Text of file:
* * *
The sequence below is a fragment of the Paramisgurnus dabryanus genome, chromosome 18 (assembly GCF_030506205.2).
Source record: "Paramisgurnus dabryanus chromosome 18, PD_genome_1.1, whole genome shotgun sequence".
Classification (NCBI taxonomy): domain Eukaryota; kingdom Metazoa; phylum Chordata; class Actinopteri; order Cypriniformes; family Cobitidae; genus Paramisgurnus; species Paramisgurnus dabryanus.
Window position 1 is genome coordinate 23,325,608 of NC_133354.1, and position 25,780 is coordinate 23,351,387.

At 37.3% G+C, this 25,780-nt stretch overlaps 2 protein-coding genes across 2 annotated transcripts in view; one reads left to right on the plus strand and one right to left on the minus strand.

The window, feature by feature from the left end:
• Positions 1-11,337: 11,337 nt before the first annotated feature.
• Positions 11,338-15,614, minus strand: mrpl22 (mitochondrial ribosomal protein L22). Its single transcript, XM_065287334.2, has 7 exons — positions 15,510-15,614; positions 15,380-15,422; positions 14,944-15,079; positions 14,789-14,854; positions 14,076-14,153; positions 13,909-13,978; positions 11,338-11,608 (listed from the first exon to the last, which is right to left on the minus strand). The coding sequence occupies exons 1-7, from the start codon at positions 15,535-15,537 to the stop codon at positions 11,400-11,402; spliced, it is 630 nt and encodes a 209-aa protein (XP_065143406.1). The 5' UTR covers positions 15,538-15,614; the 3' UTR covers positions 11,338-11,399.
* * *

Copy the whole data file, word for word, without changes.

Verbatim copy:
The sequence below is a fragment of the Paramisgurnus dabryanus genome, chromosome 18 (assembly GCF_030506205.2).
Source record: "Paramisgurnus dabryanus chromosome 18, PD_genome_1.1, whole genome shotgun sequence".
Classification (NCBI taxonomy): domain Eukaryota; kingdom Metazoa; phylum Chordata; class Actinopteri; order Cypriniformes; family Cobitidae; genus Paramisgurnus; species Paramisgurnus dabryanus.
Window position 1 is genome coordinate 23,325,608 of NC_133354.1, and position 25,780 is coordinate 23,351,387.

At 37.3% G+C, this 25,780-nt stretch overlaps 2 protein-coding genes across 2 annotated transcripts in view; one reads left to right on the plus strand and one right to left on the minus strand.

The window, feature by feature from the left end:
• Positions 1-11,337: 11,337 nt before the first annotated feature.
• Positions 11,338-15,614, minus strand: mrpl22 (mitochondrial ribosomal protein L22). Its single transcript, XM_065287334.2, has 7 exons — positions 15,510-15,614; positions 15,380-15,422; positions 14,944-15,079; positions 14,789-14,854; positions 14,076-14,153; positions 13,909-13,978; positions 11,338-11,608 (listed from the first exon to the last, which is right to left on the minus strand). The coding sequence occupies exons 1-7, from the start codon at positions 15,535-15,537 to the stop codon at positions 11,400-11,402; spliced, it is 630 nt and encodes a 209-aa protein (XP_065143406.1). The 5' UTR covers positions 15,538-15,614; the 3' UTR covers positions 11,338-11,399.